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For many years, I maintained a computer folder labeled simply: MISTAKES.

In it went all the things I had promised to do and later regretted: The two-week writing workshop agreed to under pressure, the free keynote lecture promised as a favor for a friend, the conference abstract, the collaboration from hell. Some of these mistakes had generated a lot of paperwork. And putting them into a single folder solved the immediate problem of how to organize it.

It also provided an arresting visual: Every time I opened my computer, I would see this folder, a reminder that my screw-ups were so copious as to warrant their own special filing system.

But I continued to add to the mistakes folder, seemingly unable to draw any useful lessons from its accumulating contents. So lately, I’ve added a second level of opprobrium, borrowed from my time as a journalist: The SETREC , a sharp lash of a word that stands for “setting the record straight.”

It’s now the rage to fulminate against the “lamestream media” – from the left and the right. Yes, the business has its faults. But I don’t recognize the monster painted by journalism’s detractors. Journalism as I knew it was also something else: The profession, which I entered at the malleable age of 21, was for me the poor woman’s PhD. It offered a no-nonsense approach to the world that, for those of us who came of age in it, will forever color the way we interact with power.

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Under the guidance of veterans, I learned never, never to assume, to verify every claim, to demand at least two sources, to seek out and evaluate other points of view, and to stick to the facts. But the greatest of my journalism lessons came by way of the SETREC.

It’s a practice that is still maintained by the best journalistic institutions, albeit now digitized and called by different names.  When I started as a reporter at the The Miami Herald in the 1990s, the SETREC was a form, just a page long, that reporters were compelled to fill out when an error had made its way into a published story. The form was a hard copy, and it went into your file.

I can still recreate most of the form from memory. It went something like this:

*******************************************

Headline of Story:

Date/Section:

Reporter(s):

Editor:

The error:

The correction:

How the error happened:

How I will prevent it from happening again:

*******************************************

Each time I wrote anything, I double and triple-checked it, imagining what embarrassing journalistic sin I would have to admit to: I just assumed she was the owner of the house! Or I thought the John Smith in the police report was the same John Smith who is the mayor!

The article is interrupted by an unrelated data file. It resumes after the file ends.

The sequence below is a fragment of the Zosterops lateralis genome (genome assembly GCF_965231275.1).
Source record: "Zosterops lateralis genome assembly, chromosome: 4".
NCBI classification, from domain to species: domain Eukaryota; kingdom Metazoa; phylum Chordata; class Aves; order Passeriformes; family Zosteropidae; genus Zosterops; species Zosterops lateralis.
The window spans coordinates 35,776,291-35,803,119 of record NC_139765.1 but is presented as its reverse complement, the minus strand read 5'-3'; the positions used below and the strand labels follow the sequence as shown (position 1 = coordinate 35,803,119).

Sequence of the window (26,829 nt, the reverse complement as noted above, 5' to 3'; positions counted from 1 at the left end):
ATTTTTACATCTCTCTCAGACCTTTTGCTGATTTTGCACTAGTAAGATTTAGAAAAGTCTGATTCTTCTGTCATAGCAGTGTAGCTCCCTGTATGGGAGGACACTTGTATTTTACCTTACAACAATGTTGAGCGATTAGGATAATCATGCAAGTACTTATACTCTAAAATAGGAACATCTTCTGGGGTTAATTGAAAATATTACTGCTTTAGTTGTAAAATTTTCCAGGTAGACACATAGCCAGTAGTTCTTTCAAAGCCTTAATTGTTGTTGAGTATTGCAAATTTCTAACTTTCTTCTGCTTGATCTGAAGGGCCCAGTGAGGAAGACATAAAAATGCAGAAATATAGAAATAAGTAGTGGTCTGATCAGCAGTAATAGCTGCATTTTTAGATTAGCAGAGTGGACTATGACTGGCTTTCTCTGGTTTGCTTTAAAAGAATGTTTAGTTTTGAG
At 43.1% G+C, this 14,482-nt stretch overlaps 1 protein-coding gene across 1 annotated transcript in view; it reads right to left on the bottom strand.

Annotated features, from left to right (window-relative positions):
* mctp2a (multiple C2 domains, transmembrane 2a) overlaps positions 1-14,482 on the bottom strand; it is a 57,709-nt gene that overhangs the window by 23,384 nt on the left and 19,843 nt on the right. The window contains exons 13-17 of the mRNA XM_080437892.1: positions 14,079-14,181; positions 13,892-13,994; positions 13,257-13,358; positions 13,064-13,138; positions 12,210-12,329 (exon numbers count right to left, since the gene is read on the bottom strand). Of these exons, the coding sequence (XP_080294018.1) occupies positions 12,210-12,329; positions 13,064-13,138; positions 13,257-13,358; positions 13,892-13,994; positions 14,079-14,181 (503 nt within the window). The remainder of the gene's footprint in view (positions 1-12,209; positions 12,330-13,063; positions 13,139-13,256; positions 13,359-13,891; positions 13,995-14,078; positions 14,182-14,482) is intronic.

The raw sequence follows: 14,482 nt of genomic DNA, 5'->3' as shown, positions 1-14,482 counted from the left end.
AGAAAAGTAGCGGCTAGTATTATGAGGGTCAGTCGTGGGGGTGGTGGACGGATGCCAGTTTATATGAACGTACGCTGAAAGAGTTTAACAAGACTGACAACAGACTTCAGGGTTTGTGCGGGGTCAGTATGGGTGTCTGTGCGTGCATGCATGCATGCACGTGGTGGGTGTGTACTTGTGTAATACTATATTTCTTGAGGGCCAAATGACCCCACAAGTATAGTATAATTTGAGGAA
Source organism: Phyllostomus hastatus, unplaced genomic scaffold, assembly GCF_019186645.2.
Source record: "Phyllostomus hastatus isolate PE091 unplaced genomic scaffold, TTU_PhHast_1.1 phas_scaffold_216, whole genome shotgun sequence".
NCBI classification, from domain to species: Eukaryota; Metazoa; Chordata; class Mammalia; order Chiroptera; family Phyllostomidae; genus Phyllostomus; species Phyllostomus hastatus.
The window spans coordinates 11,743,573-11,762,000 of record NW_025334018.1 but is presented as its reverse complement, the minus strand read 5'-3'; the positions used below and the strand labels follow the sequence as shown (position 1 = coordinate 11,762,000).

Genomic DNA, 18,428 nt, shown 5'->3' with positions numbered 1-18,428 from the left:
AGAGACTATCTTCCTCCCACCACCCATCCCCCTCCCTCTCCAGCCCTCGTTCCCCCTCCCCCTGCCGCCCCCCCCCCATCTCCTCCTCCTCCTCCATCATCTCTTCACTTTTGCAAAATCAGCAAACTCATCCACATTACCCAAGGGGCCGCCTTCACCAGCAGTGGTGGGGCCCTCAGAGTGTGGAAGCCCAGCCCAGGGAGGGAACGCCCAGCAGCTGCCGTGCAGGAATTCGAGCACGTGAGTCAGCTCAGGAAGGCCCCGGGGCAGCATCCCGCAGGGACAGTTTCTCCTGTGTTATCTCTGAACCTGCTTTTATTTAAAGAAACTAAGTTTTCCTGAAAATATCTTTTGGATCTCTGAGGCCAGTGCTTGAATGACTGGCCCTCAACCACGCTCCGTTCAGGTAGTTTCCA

But it was that last line in the form — How I will prevent it from happening again  — that made all the difference. It was not enough to admit a mistake. One was compelled by this sadistic-seeming act of bureaucracy to reflect on its genesis. It had a transformative effect. Most of us struggle to maintain our fragile egos. Faced with a mistake, we’d just as soon forget it as quickly as possible. The SETREC forces you to confront it in the most humbling way possible. And to bring your imaginative powers to bear on preventing its reoccurrence.

I’m no longer a journalist. But after finding myself making the same mistakes over and over again in my professional and personal life, I decided to start filling out my own personal SETRECs. Maybe now that this caustic election is over, the entire nation can take up this humbling practice:

 

**********************************************

Title of the mistake:

Date of the mistake:

Other person(s) involved:

Synopsis of the mistake:

How did I get myself into it?

What can I do to prevent a similar mistake in the future?

************************************************

The form is vague enough to accommodate a range of errors and lapses. It has helped me understand when and why I’m more likely to say yes to something I don’t really want to do – like being on a panel after I get a bad vibe from the organizer.  It’s allowed me to examine my patterns of passivity and my ambivalence about ambition. And I’ve formulated detailed plans to keep me from falling into the same old traps. Recently, after remaining a silent witness to a verbal bullying I used it to help me figure out what to do the next time I’m in a meeting and someone subtly denigrates a colleague: “You may have a good point there, Bob, but it got lost when you used the word ‘naïve’. Can you rephrase your idea so it doesn’t sound personal?”

As a young reporter, I chafed at the SETREC form. I was young and still thin-skinned. I took every admission of error as a charge of weakness. In reality, I was suffering from an excess of self-regard and ego preservation.

Today, I am able to see the SETREC for the gift it was: a chance to catalog my error, examine how and why it occurred and plan for a better tomorrow. It is the most humane of practices, a spiritual cleansing more powerful than confession. The SETREC now improves my life in the same way it improved my reporting. Now before I agree to travel somewhere, before I utter that hurtful retort, before I say yes to working with someone I don’t like, I think: Am I going to have to fill out a form about this?

Ana Menendez, a former journalist, has published two novels and two short story collections.  She is also a winner of the Pushcart Prize for short fiction. She can be reached at anamenendezopinion@gmail.com

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